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Filed under "Sexual Healing", Funk, Funk Bass, Marvin Gaye, Music Reviewing, Neo Soul, Radio, Rhythm, Soul

Anatomy of THE Groove 5/2/14 Andre’s Pick: “I Will” by Kenny Thomas

One of those fascinating coincidences in the history of soul and funk music is the tendency of the British music scene to fill in significant gaps when the music is experiencing a low popularity and audience in the United States. Funk oriented new wave era groups such as Level 42,Heaven 17,Duran Duran and Spandau Ballet provided this during the US post disco radio freeze out. Some maintained this style through mid decade even. Sade,Simply Red,George Michael and Soul II Soul continued this tradition later in the decade. Aside from American adoration’s such as Prince and Talking Heads,the popularity of funky soul grooves seemed to be in a strange holding pattern on this end of the pond. In the mid 1990’s onward through the post 9/11 world? This pattern came back in play-with 2006-08 being the height of this ethic. Years after his debut in 1991,English soul/funk artist Kenny Thomas emerged in 2006 with a song that showcased this impulse entitled “I Will”.

Starting off with a fan faring drum roll and a plast of joyful,gospel inspired horns the song gets started with thickly grooving mix of high stepping drums,highly melodic electric piano chords and the fantastically vital horn section providing the life force that keeps the entire song alive. With a chunky bass/guitar interactive holding the keyboard riffs all together, Kenny himself sings lyrics with the same level of joy expressed in the horn parts and melody revolving around the most optimistic outlook on newfound romance that one could possibly ask. On the refrains,the melody changes to include a few minor chords but when going back into the main theme of the song,the melody rises up into the major chord as Kenny declares “I WILL” on the chorus. His voice-a passionate cross between Teddy Pendergrass,Michael McDonald and Heatwave’s Keith Wilder,provides an almost ideal reflection of the songs overall joyousness.

From my own personal observations, the era in which this song was recorded was not among the happiest or secure time for the planet Earth, A never ending war on terror was going on,people were divided even more than they were in the 1960’s and that 90’s era cynicism prevented a great deal of action from occurring to counter this. Music was in a great need for empathy over apathy,release instead of tension. And for those who followed the music of Kenny Thomas (which I unfortunately wasn’t at the time),this song in particular provided just what a proverbial Dr. Funkenstein might want. Its another one of those songs defined by a hybrid sound-in this case a mixture of the Chi-town funk of Earth Wind & Fire and the sleek West Coast style of late 70’s Doobie Brothers and Steely Dan. Also there’s a strong element of Phil Collins’ early 80’s Brit-funk approach as well. This song is a perfect example of,on a purely musical level of what Mick Jagger sang in 1969: you can’t always get what you want,but sometimes you just might find that you get what you need.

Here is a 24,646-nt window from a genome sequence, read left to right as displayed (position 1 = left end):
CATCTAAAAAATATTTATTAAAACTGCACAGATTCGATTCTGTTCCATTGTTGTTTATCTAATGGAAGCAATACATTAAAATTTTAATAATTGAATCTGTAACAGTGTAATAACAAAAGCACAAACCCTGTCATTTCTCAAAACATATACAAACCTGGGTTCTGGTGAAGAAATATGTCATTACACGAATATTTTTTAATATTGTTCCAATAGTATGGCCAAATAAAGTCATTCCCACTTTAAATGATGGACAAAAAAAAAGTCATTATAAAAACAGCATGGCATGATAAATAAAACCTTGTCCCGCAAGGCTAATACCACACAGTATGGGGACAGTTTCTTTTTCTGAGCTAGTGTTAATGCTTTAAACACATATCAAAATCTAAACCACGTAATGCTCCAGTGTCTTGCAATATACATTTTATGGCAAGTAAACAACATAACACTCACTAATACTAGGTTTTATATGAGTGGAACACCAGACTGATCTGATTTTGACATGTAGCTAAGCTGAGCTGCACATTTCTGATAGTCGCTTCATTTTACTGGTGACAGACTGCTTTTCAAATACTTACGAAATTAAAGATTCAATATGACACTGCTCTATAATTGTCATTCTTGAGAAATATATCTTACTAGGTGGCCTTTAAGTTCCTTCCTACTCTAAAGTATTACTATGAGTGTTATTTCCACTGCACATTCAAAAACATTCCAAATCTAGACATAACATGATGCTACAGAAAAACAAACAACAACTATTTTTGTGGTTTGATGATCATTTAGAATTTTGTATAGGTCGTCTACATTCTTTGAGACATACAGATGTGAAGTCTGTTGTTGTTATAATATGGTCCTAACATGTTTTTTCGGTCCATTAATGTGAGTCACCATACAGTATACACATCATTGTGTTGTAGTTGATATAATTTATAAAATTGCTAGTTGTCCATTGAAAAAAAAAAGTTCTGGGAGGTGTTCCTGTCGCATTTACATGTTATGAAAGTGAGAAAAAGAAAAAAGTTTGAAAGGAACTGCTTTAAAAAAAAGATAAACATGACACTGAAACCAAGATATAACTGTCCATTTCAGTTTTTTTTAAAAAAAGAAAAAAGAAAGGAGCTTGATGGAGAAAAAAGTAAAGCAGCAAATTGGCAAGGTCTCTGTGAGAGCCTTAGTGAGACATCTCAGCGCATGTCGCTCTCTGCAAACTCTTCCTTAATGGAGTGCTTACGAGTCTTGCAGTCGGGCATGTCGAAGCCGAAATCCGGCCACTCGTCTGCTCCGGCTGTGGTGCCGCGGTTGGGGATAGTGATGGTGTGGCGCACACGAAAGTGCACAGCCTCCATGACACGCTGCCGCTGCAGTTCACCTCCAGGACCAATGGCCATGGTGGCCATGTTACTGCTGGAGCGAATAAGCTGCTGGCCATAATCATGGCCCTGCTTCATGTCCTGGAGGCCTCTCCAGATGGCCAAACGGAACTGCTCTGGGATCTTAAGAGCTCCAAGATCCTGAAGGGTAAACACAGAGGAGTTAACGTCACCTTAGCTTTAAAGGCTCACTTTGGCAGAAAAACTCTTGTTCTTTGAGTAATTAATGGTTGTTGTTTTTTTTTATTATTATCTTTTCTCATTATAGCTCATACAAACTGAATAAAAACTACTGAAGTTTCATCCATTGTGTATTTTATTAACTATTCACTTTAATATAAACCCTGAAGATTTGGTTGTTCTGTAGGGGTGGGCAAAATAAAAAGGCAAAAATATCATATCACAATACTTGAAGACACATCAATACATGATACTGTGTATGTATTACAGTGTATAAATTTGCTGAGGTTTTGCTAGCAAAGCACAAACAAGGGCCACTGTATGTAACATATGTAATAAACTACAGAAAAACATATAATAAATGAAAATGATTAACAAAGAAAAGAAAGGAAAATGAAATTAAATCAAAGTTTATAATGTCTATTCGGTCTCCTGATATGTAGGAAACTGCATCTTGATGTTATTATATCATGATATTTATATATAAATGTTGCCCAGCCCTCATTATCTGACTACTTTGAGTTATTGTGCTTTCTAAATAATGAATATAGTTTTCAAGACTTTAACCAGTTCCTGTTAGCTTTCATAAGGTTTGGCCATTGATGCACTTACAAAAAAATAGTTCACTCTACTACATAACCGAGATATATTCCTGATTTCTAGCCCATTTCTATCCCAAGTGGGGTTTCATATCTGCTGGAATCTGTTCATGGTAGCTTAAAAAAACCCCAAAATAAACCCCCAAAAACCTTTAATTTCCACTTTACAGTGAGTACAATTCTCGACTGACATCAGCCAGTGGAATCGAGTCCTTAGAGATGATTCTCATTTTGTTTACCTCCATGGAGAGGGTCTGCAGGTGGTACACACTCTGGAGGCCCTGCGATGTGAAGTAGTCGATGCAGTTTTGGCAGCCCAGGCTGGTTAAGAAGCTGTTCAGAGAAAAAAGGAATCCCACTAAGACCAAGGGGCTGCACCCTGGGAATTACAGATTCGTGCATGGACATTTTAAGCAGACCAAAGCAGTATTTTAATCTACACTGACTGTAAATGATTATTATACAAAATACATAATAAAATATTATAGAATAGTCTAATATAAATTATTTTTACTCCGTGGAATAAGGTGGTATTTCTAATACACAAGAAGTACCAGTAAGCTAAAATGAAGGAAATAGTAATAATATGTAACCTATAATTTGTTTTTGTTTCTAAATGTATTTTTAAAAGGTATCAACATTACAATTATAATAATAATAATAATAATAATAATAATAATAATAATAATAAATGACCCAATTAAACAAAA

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Filed under Funk, Late 70's Funk, Neo Soul, New Wave, Radio, Soul, UK

The Maine DJ & Radio Scene: Half There And Half Square?

wkit                  As with just about any young person growing up in anywhere America during the 1980’s,I’d have to count myself as part of the last American generation whose musical interests were deeply affected by the radio. As maudlin and funereal as that might sound,it was something of a necessity in New England. Even than most commercial radio stations were very limited in their approach. Being someone interested in the music of the funk/soul/R&B/jazz spectrum? The only musical outlet local radio in my area offered this would’ve been through either European new wave era groups and soloists having soul/funk oriented hits such as Duran Duran’s “Notorious” but also with the big hits of artists such as Michael Jackson,Prince and Whitney Houston. In terms of the black population/DJ culture of the area? There was absolutely no DJ culture in that regard. And as far as the black population? I assumed it was only my mother. And that wasn’t an entirely inaccurate outlook either. One thing Bangor Maine did have at that time was Stephen King.

471px-Stephen_King,_Comicon